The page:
Knol also has, as we would expect, community tools that allow you to submit comments, questions, edits, rate or review articles and add additional content. I would guess that only the original/official author gets a cut of the ad revenue, but if this all flies, who is really the author of a piece that after a year has had 500 edits by other people? Is the original author expected to be checking back on what has happened to her article?

It's all beta now, but later it will be completely open. Google will use their "Search Quality" to rank the knols "appropriately" when they appear in Google search results.

Obviously, Knol, is similar to other efforts, like Squiddo, to create authoritative articles.

One difference is that Knol authors can make some money for their writing. At their discretion, a knol may include ads. If the authors allows them, Google will provide the author with a revenue share from the proceeds of those ads. How much? I've seen others say online that it could easily would be more than professors make for writing journal articles, since that often is a freebie done for promotion and tenure review or professional prestige. Will it affect journal submissions? Will p & t committees accept knols as legitimate publications?

Dan Colman at OpenCulture isn't sure that Google will attract the scholars to write, and he questions the need for the service.

"Somehow, writers have figured out how to post 2,125,453 articles to Wikipedia.The argument that technology is holding back would-be encyclopedia writers just doesn’t fly. Nor does the notion that we’d get better quality encyclopedia entries if only authors could attach their names to what they write. On the one hand, anonymity hasn’t slowed down Wikipedia at all. On the other, many legitimate experts will see writing “knols” as being a slight step above “vanity” publishing, but not much more. In short, not a good use of their time."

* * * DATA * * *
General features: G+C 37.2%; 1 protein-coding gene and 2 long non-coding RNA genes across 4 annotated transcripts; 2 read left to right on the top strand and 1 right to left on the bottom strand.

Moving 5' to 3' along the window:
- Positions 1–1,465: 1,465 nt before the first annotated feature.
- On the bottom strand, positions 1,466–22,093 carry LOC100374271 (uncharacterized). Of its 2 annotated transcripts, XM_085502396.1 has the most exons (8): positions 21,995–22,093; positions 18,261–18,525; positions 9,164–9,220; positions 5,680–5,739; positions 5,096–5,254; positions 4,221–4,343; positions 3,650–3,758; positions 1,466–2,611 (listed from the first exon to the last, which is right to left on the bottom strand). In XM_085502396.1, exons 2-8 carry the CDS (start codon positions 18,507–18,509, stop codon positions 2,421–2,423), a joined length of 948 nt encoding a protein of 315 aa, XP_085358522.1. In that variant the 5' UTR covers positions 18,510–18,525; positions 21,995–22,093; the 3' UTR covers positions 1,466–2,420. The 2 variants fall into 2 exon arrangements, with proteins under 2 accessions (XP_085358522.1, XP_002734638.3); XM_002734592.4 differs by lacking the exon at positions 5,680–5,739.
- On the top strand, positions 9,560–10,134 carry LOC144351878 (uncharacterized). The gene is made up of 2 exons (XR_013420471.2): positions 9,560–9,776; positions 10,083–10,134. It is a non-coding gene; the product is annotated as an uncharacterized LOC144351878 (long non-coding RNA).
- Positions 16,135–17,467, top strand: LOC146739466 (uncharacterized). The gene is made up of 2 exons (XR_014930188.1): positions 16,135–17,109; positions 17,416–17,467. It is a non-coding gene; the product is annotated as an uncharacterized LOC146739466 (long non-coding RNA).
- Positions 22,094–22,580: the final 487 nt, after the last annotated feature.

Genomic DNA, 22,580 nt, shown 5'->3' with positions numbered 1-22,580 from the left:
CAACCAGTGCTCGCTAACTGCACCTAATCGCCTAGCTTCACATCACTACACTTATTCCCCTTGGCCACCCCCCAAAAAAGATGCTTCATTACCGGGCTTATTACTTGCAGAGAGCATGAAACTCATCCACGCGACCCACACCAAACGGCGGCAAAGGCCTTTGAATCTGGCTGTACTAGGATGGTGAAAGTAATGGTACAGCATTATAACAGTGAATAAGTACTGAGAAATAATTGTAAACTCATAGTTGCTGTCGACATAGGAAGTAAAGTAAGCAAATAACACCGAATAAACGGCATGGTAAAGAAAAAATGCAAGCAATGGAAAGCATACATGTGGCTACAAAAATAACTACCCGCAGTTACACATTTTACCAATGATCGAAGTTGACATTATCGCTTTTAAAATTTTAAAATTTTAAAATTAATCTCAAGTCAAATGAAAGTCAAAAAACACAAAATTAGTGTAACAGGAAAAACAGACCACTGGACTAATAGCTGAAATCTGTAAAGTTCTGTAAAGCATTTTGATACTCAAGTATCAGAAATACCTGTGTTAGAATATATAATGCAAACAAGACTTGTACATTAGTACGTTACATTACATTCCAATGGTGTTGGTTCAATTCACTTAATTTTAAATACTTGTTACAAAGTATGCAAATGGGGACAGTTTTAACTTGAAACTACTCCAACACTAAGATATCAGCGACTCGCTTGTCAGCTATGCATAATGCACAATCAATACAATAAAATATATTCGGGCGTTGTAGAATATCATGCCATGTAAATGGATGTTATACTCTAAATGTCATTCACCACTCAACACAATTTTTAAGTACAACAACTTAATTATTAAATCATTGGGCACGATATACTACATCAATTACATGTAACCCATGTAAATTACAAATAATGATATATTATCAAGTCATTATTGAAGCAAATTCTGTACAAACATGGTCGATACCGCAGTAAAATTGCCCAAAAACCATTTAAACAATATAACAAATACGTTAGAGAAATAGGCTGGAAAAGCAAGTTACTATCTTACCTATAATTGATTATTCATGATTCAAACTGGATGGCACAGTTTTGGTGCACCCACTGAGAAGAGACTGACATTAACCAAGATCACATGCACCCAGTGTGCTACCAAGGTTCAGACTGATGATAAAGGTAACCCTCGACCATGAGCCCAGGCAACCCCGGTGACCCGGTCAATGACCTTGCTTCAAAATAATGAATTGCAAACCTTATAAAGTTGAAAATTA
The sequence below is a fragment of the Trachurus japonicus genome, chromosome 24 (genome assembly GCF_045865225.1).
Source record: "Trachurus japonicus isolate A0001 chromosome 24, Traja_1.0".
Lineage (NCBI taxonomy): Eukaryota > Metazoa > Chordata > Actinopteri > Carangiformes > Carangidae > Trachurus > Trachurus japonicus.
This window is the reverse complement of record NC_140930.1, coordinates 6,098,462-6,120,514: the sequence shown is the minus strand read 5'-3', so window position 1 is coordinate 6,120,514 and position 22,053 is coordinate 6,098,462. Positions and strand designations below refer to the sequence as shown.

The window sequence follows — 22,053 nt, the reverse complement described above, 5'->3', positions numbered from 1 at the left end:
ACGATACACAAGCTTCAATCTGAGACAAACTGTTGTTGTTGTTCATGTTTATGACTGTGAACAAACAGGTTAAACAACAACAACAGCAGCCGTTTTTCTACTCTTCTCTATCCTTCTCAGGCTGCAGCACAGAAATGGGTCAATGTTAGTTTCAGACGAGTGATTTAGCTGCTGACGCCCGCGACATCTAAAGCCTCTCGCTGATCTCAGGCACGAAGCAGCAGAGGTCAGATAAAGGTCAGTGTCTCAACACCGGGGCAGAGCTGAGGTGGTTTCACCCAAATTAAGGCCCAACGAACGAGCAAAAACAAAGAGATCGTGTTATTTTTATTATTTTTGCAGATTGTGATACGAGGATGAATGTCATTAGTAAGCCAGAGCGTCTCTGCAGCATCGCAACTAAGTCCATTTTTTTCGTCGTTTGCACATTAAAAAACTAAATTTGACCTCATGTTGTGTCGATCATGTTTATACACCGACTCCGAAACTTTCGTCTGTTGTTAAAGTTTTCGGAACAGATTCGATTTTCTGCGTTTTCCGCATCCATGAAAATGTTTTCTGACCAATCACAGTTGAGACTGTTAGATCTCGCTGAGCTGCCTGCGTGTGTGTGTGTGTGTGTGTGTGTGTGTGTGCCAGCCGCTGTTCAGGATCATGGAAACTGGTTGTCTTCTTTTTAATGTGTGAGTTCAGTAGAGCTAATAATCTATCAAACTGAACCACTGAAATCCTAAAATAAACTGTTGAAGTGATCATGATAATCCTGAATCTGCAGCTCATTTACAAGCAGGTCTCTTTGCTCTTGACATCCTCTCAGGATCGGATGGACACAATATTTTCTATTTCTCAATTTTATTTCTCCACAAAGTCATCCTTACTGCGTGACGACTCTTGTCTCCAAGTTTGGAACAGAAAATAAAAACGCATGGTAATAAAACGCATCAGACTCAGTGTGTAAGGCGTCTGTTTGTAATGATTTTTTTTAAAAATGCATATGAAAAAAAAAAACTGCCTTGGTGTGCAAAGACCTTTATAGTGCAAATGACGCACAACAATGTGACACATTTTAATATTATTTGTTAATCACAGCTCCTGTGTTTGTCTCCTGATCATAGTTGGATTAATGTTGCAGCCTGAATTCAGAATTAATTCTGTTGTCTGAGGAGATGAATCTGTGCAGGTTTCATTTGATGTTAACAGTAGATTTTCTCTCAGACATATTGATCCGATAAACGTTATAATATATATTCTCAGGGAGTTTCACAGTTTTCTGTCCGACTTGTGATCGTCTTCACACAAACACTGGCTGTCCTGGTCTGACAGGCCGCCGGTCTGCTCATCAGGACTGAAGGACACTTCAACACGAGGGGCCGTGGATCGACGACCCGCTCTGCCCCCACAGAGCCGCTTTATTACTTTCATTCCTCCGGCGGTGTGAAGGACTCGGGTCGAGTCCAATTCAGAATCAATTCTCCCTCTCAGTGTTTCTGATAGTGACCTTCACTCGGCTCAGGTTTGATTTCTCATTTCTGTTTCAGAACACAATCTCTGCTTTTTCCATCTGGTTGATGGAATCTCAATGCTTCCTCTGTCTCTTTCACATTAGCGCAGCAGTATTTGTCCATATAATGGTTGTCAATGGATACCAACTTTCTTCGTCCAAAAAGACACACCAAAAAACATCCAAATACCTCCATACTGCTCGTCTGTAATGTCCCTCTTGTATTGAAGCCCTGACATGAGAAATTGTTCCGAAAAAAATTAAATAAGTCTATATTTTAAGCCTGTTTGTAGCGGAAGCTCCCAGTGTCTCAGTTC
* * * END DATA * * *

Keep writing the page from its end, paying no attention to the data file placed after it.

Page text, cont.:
Out of curiosity (and since I can't access Knol yet) I looked up "knol" on Wikipedia where folks have been writing about it since mid-December.

There's some debate going on there as to whether Google search results can remain neutral because of the possible conflict of interest. Jeff Chester, executive director of the Center for Digital Democracy comments: "At the end of the day, there's a fundamental conflict between the business Google is in and its social goals. What you're seeing here, slowly, is Google embracing an advertising-driven model, in which money will have a greater impact on what people have ready access to."

Others point to the fact that Google currently hosts lots of content in their YouTube, Blogger and Google Groups areas and that this is similar. I can see that point, but we're probably not using those three sites as research sources.

Wikipedia co-founder, Jimmy Wales, has commented that the profit incentive could turn Google's Knol into a place for commercial pages rather than academic ones.

I'm also not sure that there's a "need" for another online encyclopedia, but I don't see the harm. I can't imagine it will roll over Wikipedia. The idea that it might sounds more Microsoftian than it does Googlian. I thought I read once that Google's slogan/mission was that phrase from Hippocrates - Do no harm. Let's hope so.